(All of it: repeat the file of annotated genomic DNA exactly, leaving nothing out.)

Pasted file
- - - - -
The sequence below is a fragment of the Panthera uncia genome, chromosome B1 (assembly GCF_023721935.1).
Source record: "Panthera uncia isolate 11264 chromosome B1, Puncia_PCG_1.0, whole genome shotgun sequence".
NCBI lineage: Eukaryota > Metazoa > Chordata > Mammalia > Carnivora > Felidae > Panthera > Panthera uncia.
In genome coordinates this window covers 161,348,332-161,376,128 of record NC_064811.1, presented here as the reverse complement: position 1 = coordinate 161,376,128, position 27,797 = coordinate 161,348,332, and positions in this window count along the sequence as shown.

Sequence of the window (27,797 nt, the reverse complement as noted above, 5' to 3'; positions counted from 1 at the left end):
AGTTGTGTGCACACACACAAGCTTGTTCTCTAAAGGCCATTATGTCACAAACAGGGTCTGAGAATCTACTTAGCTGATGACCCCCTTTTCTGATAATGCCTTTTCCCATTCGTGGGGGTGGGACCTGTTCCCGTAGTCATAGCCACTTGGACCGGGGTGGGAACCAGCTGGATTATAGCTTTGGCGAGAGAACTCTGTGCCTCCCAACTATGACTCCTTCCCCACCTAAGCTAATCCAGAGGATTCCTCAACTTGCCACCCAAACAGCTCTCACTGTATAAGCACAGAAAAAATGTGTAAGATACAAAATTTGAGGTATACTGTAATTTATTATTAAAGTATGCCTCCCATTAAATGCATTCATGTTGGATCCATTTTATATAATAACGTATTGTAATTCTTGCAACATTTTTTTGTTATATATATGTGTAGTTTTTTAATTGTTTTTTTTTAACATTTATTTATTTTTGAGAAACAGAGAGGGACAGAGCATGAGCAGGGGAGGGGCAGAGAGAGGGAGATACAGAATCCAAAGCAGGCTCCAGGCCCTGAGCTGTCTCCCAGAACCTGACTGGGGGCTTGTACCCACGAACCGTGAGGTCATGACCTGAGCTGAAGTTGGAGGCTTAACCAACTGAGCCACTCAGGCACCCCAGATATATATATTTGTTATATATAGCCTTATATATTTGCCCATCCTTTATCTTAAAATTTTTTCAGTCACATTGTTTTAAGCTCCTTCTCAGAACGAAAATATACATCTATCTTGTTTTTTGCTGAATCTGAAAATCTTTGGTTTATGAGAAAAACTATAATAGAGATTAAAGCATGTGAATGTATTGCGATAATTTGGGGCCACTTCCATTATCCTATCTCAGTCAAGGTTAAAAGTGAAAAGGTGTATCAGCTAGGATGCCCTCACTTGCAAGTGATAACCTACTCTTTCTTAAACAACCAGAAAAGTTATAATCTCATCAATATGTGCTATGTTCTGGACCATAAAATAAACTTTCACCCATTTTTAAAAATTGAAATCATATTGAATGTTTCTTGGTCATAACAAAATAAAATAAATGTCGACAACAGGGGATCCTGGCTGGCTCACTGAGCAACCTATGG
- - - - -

The sequence below is a fragment of the Panthera uncia genome, chromosome B1 (assembly GCF_023721935.1).
Source record: "Panthera uncia isolate 11264 chromosome B1, Puncia_PCG_1.0, whole genome shotgun sequence".
NCBI lineage: Eukaryota > Metazoa > Chordata > Mammalia > Carnivora > Felidae > Panthera > Panthera uncia.
In genome coordinates this window covers 161,348,332-161,376,128 of record NC_064811.1, presented here as the reverse complement: position 1 = coordinate 161,376,128, position 27,797 = coordinate 161,348,332, and positions in this window count along the sequence as shown.

Sequence of the window (27,797 nt, the reverse complement as noted above, 5' to 3'; positions counted from 1 at the left end):
AGTTGTGTGCACACACACAAGCTTGTTCTCTAAAGGCCATTATGTCACAAACAGGGTCTGAGAATCTACTTAGCTGATGACCCCCTTTTCTGATAATGCCTTTTCCCATTCGTGGGGGTGGGACCTGTTCCCGTAGTCATAGCCACTTGGACCGGGGTGGGAACCAGCTGGATTATAGCTTTGGCGAGAGAACTCTGTGCCTCCCAACTATGACTCCTTCCCCACCTAAGCTAATCCAGAGGATTCCTCAACTTGCCACCCAAACAGCTCTCACTGTATAAGCACAGAAAAAATGTGTAAGATACAAAATTTGAGGTATACTGTAATTTATTATTAAAGTATGCCTCCCATTAAATGCATTCATGTTGGATCCATTTTATATAATAACGTATTGTAATTCTTGCAACATTTTTTTGTTATATATATGTGTAGTTTTTTAATTGTTTTTTTTTAACATTTATTTATTTTTGAGAAACAGAGAGGGACAGAGCATGAGCAGGGGAGGGGCAGAGAGAGGGAGATACAGAATCCAAAGCAGGCTCCAGGCCCTGAGCTGTCTCCCAGAACCTGACTGGGGGCTTGTACCCACGAACCGTGAGGTCATGACCTGAGCTGAAGTTGGAGGCTTAACCAACTGAGCCACTCAGGCACCCCAGATATATATATTTGTTATATATAGCCTTATATATTTGCCCATCCTTTATCTTAAAATTTTTTCAGTCACATTGTTTTAAGCTCCTTCTCAGAACGAAAATATACATCTATCTTGTTTTTTGCTGAATCTGAAAATCTTTGGTTTATGAGAAAAACTATAATAGAGATTAAAGCATGTGAATGTATTGCGATAATTTGGGGCCACTTCCATTATCCTATCTCAGTCAAGGTTAAAAGTGAAAAGGTGTATCAGCTAGGATGCCCTCACTTGCAAGTGATAACCTACTCTTTCTTAAACAACCAGAAAAGTTATAATCTCATCAATATGTGCTATGTTCTGGACCATAAAATAAACTTTCACCCATTTTTAAAAATTGAAATCATATTGAATGTTTCTTGGTCATAACAAAATAAAATAAATGTCGACAACAGGGGATCCTGGCTGGCTCACTGAGCAACCTATGG